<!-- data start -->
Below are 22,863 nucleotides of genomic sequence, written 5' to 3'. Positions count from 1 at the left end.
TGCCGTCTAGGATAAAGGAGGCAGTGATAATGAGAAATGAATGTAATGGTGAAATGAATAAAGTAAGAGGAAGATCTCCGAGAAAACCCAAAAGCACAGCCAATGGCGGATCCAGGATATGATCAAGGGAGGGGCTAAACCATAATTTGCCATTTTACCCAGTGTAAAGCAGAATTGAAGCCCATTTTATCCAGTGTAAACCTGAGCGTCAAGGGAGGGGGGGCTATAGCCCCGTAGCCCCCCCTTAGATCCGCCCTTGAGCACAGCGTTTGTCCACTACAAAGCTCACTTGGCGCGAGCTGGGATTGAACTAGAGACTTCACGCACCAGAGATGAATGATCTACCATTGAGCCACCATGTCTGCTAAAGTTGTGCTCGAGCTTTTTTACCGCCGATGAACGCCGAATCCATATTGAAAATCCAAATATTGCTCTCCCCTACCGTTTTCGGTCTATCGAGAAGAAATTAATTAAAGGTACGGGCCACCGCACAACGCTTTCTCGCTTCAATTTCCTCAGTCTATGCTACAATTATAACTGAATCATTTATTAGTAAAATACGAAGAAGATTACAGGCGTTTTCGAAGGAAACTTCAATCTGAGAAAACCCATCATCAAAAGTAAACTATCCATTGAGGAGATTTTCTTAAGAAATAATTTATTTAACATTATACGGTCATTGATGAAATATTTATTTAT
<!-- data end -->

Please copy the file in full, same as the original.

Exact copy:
Below are 22,863 nucleotides of genomic sequence, written 5' to 3'. Positions count from 1 at the left end.
TGCCGTCTAGGATAAAGGAGGCAGTGATAATGAGAAATGAATGTAATGGTGAAATGAATAAAGTAAGAGGAAGATCTCCGAGAAAACCCAAAAGCACAGCCAATGGCGGATCCAGGATATGATCAAGGGAGGGGCTAAACCATAATTTGCCATTTTACCCAGTGTAAAGCAGAATTGAAGCCCATTTTATCCAGTGTAAACCTGAGCGTCAAGGGAGGGGGGGCTATAGCCCCGTAGCCCCCCCTTAGATCCGCCCTTGAGCACAGCGTTTGTCCACTACAAAGCTCACTTGGCGCGAGCTGGGATTGAACTAGAGACTTCACGCACCAGAGATGAATGATCTACCATTGAGCCACCATGTCTGCTAAAGTTGTGCTCGAGCTTTTTTACCGCCGATGAACGCCGAATCCATATTGAAAATCCAAATATTGCTCTCCCCTACCGTTTTCGGTCTATCGAGAAGAAATTAATTAAAGGTACGGGCCACCGCACAACGCTTTCTCGCTTCAATTTCCTCAGTCTATGCTACAATTATAACTGAATCATTTATTAGTAAAATACGAAGAAGATTACAGGCGTTTTCGAAGGAAACTTCAATCTGAGAAAACCCATCATCAAAAGTAAACTATCCATTGAGGAGATTTTCTTAAGAAATAATTTATTTAACATTATACGGTCATTGATGAAATATTTATTTAT